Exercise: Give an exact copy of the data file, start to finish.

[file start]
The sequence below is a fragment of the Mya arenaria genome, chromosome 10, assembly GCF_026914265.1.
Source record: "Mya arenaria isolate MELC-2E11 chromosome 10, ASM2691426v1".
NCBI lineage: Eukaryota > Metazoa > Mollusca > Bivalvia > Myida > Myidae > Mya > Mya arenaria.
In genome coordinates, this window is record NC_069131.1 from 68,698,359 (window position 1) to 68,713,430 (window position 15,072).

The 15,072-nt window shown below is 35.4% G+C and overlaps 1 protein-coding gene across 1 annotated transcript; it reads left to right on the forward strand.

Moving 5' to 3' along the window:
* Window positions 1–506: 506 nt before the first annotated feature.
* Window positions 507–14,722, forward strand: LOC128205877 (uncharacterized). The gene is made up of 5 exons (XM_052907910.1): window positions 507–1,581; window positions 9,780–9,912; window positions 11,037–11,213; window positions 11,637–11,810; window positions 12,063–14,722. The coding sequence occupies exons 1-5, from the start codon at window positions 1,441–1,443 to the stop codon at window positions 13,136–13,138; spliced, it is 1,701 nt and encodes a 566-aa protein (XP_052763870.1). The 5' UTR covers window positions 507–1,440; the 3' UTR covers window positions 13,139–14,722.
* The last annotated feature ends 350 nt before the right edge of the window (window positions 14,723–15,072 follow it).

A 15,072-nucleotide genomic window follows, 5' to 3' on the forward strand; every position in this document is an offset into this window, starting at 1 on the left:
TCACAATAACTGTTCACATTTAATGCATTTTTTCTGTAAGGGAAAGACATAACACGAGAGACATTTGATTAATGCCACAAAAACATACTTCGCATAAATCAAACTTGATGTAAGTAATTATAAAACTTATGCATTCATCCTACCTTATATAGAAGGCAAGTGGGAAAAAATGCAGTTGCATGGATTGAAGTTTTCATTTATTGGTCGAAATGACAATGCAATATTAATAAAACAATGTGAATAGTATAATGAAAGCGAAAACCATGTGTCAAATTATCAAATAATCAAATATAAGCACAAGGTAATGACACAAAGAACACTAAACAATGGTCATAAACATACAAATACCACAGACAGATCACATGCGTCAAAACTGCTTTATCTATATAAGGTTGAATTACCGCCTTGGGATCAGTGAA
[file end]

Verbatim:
The sequence below is a fragment of the Mya arenaria genome, chromosome 10, assembly GCF_026914265.1.
Source record: "Mya arenaria isolate MELC-2E11 chromosome 10, ASM2691426v1".
NCBI lineage: Eukaryota > Metazoa > Mollusca > Bivalvia > Myida > Myidae > Mya > Mya arenaria.
In genome coordinates, this window is record NC_069131.1 from 68,698,359 (window position 1) to 68,713,430 (window position 15,072).

The 15,072-nt window shown below is 35.4% G+C and overlaps 1 protein-coding gene across 1 annotated transcript; it reads left to right on the forward strand.

Moving 5' to 3' along the window:
* Window positions 1–506: 506 nt before the first annotated feature.
* Window positions 507–14,722, forward strand: LOC128205877 (uncharacterized). The gene is made up of 5 exons (XM_052907910.1): window positions 507–1,581; window positions 9,780–9,912; window positions 11,037–11,213; window positions 11,637–11,810; window positions 12,063–14,722. The coding sequence occupies exons 1-5, from the start codon at window positions 1,441–1,443 to the stop codon at window positions 13,136–13,138; spliced, it is 1,701 nt and encodes a 566-aa protein (XP_052763870.1). The 5' UTR covers window positions 507–1,440; the 3' UTR covers window positions 13,139–14,722.
* The last annotated feature ends 350 nt before the right edge of the window (window positions 14,723–15,072 follow it).

A 15,072-nucleotide genomic window follows, 5' to 3' on the forward strand; every position in this document is an offset into this window, starting at 1 on the left:
TCACAATAACTGTTCACATTTAATGCATTTTTTCTGTAAGGGAAAGACATAACACGAGAGACATTTGATTAATGCCACAAAAACATACTTCGCATAAATCAAACTTGATGTAAGTAATTATAAAACTTATGCATTCATCCTACCTTATATAGAAGGCAAGTGGGAAAAAATGCAGTTGCATGGATTGAAGTTTTCATTTATTGGTCGAAATGACAATGCAATATTAATAAAACAATGTGAATAGTATAATGAAAGCGAAAACCATGTGTCAAATTATCAAATAATCAAATATAAGCACAAGGTAATGACACAAAGAACACTAAACAATGGTCATAAACATACAAATACCACAGACAGATCACATGCGTCAAAACTGCTTTATCTATATAAGGTTGAATTACCGCCTTGGGATCAGTGAA